Six things I was wrong about six years ago.
My lovely publisher, Choc Lit is six years old today. Yay! As part of the celebrations, we Choc Lit authors are blogging around the theme of six. I was going to write ‘six reasons I like having Choc Lit as a publisher’, or ‘Six books published by Choc Lit that I love’ *, but decided to write this one instead. Don’t ask me why. It was late at night.
So here are six things I believed in six years ago, that I’ve subsequently realised are not true:
- Published writers are more special than normal people
Six years ago self-publishing wasn’t what it was today. Few people did it and people still sniggered at them. And anyway, ebooks were something that happened to Americans. The only way to get published was to get an agent and have a traditional publisher pick up your book. So people who had publishing deals had this aura of WOW about them. Then I joined the RNA with their New Writer’s scheme and actually met these people. They were still pretty wow, but they were also very, very nice. I don’t think I’ve met a community that pays it forward quite as much as romance novelists do (and I’ve lived with nuns!). Published writers are just like all other writers. The only difference is that they’re published.
- Ebooks aren’t a real thing
I didn’t have an eReader until 2 years ago, which is weird since my first book came out as an ebook four years ago. I didn’t think an ebook could ever replace a ‘real’ book. You couldn’t feel the paper under your fingertips or smell the pages. Now you’d have to prise my Kindle out of my cold dead hands. I prefer it to paper books. I still buy paper books, but those are my keepers.
- Having an idea is the hardest bit/ I’ll never have another idea for a book
I used to really struggle with the whole ‘ideas for next book’ thing. I used to slowly burn up with envy when people said stuff like ‘I have tons of ideas, the main problem is finding the time to write it all down’. Inspiration strikes so rarely. Now I know that you don’t sit around waiting for inspiration. You grab a piece of paper (I need paper to think) and write out ideas until you’ve got a story. With practise, you can actually pull a plausible storyline out from a thinnest of ideas. I’m not saying it’s easy or that those books are solid enough to be written. I’m just saying it can be done.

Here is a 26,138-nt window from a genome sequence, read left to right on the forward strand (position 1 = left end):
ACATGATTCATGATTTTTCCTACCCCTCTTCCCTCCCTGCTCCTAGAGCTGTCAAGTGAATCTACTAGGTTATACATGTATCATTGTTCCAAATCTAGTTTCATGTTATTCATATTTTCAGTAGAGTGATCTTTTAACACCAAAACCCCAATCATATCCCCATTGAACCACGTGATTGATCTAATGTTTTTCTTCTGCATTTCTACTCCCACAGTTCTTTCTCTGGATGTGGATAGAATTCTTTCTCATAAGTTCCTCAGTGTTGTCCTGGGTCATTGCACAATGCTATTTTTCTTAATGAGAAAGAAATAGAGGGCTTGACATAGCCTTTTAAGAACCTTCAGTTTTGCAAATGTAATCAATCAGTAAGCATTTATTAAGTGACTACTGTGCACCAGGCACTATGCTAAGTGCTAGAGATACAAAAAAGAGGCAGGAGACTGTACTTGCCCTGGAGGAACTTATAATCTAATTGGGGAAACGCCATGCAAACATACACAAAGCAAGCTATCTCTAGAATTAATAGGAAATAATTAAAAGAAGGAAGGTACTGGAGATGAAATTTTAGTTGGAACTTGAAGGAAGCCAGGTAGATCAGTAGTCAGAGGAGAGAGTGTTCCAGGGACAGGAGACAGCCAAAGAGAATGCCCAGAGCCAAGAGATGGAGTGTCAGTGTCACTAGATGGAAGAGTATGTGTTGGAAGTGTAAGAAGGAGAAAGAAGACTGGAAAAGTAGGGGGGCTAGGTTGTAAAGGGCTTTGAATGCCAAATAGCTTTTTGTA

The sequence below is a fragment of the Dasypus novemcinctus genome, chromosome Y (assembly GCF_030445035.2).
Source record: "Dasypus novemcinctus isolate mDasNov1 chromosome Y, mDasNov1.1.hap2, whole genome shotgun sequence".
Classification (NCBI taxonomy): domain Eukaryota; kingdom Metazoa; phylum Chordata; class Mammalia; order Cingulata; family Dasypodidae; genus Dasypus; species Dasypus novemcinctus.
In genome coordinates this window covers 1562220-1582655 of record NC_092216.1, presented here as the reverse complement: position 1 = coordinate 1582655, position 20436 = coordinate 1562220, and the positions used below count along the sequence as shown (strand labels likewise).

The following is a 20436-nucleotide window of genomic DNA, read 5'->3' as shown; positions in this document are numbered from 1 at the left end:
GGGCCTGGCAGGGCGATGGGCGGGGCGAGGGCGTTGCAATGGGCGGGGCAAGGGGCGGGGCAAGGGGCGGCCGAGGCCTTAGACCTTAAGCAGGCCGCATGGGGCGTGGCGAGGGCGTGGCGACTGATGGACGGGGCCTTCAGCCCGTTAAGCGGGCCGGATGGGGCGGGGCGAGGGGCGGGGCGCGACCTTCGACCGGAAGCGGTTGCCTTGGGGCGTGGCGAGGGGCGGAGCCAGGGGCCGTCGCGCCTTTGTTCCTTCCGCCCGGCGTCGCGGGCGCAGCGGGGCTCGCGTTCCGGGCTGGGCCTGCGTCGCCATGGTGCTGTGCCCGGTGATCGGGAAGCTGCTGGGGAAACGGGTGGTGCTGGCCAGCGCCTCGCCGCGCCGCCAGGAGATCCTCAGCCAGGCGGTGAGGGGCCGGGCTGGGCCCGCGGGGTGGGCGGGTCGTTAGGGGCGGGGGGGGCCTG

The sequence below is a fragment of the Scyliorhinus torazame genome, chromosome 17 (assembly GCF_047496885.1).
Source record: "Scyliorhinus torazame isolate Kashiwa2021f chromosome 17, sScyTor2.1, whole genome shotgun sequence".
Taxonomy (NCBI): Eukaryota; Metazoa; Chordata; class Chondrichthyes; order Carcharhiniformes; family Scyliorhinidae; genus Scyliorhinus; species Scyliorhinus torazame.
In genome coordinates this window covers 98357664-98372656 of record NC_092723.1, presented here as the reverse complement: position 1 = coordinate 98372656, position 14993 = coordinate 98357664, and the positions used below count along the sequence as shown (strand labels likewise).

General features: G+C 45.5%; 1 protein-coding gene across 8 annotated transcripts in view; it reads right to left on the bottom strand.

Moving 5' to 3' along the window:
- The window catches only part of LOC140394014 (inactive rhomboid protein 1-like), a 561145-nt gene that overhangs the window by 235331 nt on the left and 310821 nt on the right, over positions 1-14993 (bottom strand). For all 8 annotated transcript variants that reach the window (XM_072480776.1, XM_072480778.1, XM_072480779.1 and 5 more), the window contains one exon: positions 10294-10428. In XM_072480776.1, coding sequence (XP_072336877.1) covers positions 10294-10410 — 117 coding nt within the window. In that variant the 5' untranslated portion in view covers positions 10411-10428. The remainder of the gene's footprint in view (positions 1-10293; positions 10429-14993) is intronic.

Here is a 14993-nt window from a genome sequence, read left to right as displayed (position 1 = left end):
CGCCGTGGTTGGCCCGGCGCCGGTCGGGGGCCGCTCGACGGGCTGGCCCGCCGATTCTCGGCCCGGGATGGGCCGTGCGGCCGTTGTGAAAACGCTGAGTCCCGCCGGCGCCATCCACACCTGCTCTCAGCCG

- Writing books becomes easier
Um … you’d think it would, but it doesn’t. Each book is hard. Each time you get about 20 -30K in you hate the book, you hate the plot, you hate your whole damned life. Each book makes you sweat and cry. But you have to complete it, because a half finished book is just a waste of time. And each time, it works out okay. Some books will be better than others. But none of them are easy to write.
- If I get a publication contract, I’ll be happy. I won’t want anything else.
Seriously? I can’t believe I thought that! Yeah, I’ve got my contract. Now I want it paperback, thanks. And audiobook, please. And in German. I want my books to be at the top of the charts. All the time. I’ll never be satisfied. I blame the human condition. I bet even JK Rowling wants something more from her writing career.
Of course, I had assumed that published book = loadsa money. I’m not sure why I believed this. Speaking of totally odd thing to believe, see 6 below.
- Stress makes you thin
I have had extensive experience in this. I can tell you that the high stress, no sleep diet did not make me thin. Where, I ask you, is the justice in that?
So there you have it, my six things that I was wrong about six years ago. How about you? What’s changed for you in the last six years? Come tell us at the #ChocLitParty.
*After much dithering I’d have gone for: Vampire State of Mind, Sweet Nothing, The Flight to Coorah Creek, Truth or Dare, The Elephant Girl and Untied Kingdom, in case you were interested.